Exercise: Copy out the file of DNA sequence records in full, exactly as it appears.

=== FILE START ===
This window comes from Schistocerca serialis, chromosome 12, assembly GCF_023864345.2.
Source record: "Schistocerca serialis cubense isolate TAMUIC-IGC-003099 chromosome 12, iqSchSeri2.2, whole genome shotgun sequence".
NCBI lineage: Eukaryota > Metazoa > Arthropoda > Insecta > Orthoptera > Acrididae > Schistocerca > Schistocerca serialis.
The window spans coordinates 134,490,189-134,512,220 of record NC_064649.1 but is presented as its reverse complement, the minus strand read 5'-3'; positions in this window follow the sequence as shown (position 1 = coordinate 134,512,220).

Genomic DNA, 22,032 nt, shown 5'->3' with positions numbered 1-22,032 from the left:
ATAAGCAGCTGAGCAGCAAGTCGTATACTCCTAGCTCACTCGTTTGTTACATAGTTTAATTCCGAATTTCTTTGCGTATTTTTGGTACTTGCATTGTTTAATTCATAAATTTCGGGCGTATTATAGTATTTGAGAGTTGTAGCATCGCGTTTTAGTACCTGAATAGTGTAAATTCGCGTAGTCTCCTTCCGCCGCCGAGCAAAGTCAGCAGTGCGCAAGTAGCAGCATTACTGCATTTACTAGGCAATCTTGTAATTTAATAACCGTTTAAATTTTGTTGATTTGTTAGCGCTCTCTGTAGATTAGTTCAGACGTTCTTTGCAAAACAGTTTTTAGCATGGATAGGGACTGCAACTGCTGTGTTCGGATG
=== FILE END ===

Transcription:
This window comes from Schistocerca serialis, chromosome 12, assembly GCF_023864345.2.
Source record: "Schistocerca serialis cubense isolate TAMUIC-IGC-003099 chromosome 12, iqSchSeri2.2, whole genome shotgun sequence".
NCBI lineage: Eukaryota > Metazoa > Arthropoda > Insecta > Orthoptera > Acrididae > Schistocerca > Schistocerca serialis.
The window spans coordinates 134,490,189-134,512,220 of record NC_064649.1 but is presented as its reverse complement, the minus strand read 5'-3'; positions in this window follow the sequence as shown (position 1 = coordinate 134,512,220).

Genomic DNA, 22,032 nt, shown 5'->3' with positions numbered 1-22,032 from the left:
ATAAGCAGCTGAGCAGCAAGTCGTATACTCCTAGCTCACTCGTTTGTTACATAGTTTAATTCCGAATTTCTTTGCGTATTTTTGGTACTTGCATTGTTTAATTCATAAATTTCGGGCGTATTATAGTATTTGAGAGTTGTAGCATCGCGTTTTAGTACCTGAATAGTGTAAATTCGCGTAGTCTCCTTCCGCCGCCGAGCAAAGTCAGCAGTGCGCAAGTAGCAGCATTACTGCATTTACTAGGCAATCTTGTAATTTAATAACCGTTTAAATTTTGTTGATTTGTTAGCGCTCTCTGTAGATTAGTTCAGACGTTCTTTGCAAAACAGTTTTTAGCATGGATAGGGACTGCAACTGCTGTGTTCGGATG